- Standard Number:
OSHA requirements are set by statute, standards and regulations. Our interpretation letters explain these requirements and how they apply to particular circumstances, but they cannot create additional employer obligations. This letter constitutes OSHA's interpretation of the requirements discussed. Note that our enforcement guidance may be affected by changes to OSHA rules. Also, from time to time we update our guidance in response to new information. To keep apprised of such developments, you can consult OSHA's website at http://www.osha.gov.
May 8, 2000
Mr. Ken Martin, CIH
Vice President, Training
900 Middlesex Turnpike, Building 8
Billerica, MA 01821-3926
Dear Mr. Martin:
Thank you for your letter of October 1, 1999 regarding the Occupational Safety and Health Administration's letter of interpretation, Using X-ray Fluorescence (XRF) for Analysis of Lead in Paint and Applicability of Other Agencies Lead Levels. We would like to take this opportunity to clarify our interpretation of 29 CFR 1926.62, paragraph (d), as set forth in our letter of March 1, 1999 to Mr. Hsin Chou, Panacea Environmental Services, Buena Park, California.
OSHA recognizes that Housing and Urban Development (HUD) and the Environmental Protection Agency (EPA) find XRF analyzers acceptable for analyzing lead in paint at their clearance level of 1.0 mg/cm2. We also recognize that some instruments can measure accurately at substantially lower levels. However, please be aware that while XRF analyzers may be an acceptable method of analysis for meeting HUD/EPA requirements, OSHA's concerns are different from those of HUD and EPA.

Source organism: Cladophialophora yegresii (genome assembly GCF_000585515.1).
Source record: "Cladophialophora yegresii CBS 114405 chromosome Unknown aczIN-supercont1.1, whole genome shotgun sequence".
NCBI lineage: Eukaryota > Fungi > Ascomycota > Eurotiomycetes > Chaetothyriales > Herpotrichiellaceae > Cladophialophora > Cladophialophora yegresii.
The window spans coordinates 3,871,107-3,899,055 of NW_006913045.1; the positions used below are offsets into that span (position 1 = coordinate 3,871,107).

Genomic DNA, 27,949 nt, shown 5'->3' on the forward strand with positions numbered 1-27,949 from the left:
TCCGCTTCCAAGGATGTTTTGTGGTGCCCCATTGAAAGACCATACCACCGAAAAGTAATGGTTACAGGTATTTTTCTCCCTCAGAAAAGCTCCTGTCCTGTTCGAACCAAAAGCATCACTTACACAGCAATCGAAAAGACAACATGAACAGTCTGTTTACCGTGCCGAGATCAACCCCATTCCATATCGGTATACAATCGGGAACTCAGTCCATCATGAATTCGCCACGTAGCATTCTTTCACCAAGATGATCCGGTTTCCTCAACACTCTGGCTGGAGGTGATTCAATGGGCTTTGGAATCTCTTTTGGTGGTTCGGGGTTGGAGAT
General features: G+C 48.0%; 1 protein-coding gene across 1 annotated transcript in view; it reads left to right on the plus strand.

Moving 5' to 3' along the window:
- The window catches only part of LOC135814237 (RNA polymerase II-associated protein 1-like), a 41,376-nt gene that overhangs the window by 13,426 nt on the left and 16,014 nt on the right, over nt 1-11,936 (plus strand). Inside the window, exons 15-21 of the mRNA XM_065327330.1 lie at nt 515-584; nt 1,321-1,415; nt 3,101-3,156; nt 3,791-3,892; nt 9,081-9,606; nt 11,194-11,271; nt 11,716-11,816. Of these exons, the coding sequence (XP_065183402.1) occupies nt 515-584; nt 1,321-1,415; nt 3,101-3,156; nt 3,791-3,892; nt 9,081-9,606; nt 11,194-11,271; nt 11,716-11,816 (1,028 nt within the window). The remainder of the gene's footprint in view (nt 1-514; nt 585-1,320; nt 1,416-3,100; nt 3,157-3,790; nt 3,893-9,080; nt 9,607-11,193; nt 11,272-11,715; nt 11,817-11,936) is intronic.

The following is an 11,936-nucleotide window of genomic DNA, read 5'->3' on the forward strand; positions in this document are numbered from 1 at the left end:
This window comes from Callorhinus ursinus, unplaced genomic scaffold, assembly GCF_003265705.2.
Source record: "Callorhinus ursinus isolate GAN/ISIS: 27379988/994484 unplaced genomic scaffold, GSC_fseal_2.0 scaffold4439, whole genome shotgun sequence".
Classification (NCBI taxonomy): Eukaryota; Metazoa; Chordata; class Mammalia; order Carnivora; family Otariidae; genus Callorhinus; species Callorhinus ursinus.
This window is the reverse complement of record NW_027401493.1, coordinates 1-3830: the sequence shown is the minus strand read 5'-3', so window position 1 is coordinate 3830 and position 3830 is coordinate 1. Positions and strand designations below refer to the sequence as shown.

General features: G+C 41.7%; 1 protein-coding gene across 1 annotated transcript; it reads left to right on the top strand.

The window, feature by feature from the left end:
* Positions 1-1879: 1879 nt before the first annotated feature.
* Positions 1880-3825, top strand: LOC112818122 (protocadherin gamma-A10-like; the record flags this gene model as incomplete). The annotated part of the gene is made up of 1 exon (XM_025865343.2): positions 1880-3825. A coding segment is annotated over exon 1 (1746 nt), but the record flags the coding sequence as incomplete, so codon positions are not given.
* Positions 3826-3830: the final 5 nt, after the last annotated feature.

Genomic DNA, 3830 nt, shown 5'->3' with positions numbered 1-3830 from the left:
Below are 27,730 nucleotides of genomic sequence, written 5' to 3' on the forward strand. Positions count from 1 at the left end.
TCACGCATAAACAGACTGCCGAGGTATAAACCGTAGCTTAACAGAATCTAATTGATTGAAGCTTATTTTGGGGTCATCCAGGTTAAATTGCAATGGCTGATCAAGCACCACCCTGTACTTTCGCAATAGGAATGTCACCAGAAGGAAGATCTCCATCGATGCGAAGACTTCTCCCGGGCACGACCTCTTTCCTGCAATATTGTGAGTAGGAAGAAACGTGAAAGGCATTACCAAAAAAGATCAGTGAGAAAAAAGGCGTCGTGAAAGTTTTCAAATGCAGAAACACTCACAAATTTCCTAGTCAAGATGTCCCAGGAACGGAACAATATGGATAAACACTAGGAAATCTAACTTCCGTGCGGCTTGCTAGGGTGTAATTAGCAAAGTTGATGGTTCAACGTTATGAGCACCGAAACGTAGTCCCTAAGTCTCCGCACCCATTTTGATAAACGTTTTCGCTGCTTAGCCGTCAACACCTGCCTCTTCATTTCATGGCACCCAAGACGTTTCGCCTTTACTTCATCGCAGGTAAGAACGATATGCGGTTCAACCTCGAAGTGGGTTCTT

OSHA's mission is to provide a safe and healthful working environment for American workers. To accomplish this task in the area of lead, we rely primarily on airborne measurements to determine employee exposure. OSHA does not consider any method that relies solely on the analysis of bulk materials or surface content of lead (or other toxic material) to be acceptable for safely predicting employee exposure to airborne contaminants. Without air monitoring results or without the benefit of historical or objective data (including air sampling which clearly demonstrates that the employee can not be exposed above the action level during any process, operation, or activity) the analysis of bulk or surface samples can not be used to determine employee airborne exposure. Therefore, the interpretation described in the March 1, 1999 letter is correct.
Thank you for your interest in occupational safety and health. We hope this provides the clarification you were seeking and apologize for any confusion the earlier documents may have caused. Please be aware that the enforcement guidance contained in this response represents the views of OSHA at the time the letter was written based on the facts of an individual case, question, or scenario and is also subject to periodic review and clarification, amplification, or correction. In the future, should you wish to verify that the guidance herein remains current or access the referenced information, you may consult OSHA's website at http://www.osha.gov. If you have any further questions, please feel free to contact the [Office of Health Enforcement at 202-693-2190].
Richard E. Fairfax, Director
[Directorate of Enforcement Programs]